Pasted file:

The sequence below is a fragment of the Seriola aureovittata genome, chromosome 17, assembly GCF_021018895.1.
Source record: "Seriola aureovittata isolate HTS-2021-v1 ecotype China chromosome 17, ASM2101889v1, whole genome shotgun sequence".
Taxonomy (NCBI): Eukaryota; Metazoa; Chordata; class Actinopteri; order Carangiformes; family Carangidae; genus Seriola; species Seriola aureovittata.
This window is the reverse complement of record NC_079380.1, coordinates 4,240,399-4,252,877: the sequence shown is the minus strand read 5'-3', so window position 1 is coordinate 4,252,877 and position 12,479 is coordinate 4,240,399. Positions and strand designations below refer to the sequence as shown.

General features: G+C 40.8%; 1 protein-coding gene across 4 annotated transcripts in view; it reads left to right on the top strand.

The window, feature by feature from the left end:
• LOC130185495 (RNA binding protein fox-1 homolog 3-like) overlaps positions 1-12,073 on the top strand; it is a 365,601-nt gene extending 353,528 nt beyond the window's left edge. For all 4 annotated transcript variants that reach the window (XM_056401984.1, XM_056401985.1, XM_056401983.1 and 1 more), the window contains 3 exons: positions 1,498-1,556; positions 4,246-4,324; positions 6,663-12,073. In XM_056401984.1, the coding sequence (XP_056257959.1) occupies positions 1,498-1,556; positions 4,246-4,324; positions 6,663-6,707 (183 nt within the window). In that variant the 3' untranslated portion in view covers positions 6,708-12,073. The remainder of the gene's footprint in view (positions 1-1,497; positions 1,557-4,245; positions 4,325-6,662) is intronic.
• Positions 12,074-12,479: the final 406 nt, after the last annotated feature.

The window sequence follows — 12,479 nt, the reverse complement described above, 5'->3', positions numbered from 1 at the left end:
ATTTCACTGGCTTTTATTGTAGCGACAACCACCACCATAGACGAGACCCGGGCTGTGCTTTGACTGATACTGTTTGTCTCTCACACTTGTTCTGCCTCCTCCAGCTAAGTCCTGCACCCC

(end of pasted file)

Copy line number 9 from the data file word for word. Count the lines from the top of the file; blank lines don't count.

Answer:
The window sequence follows — 12,479 nt, the reverse complement described above, 5'->3', positions numbered from 1 at the left end: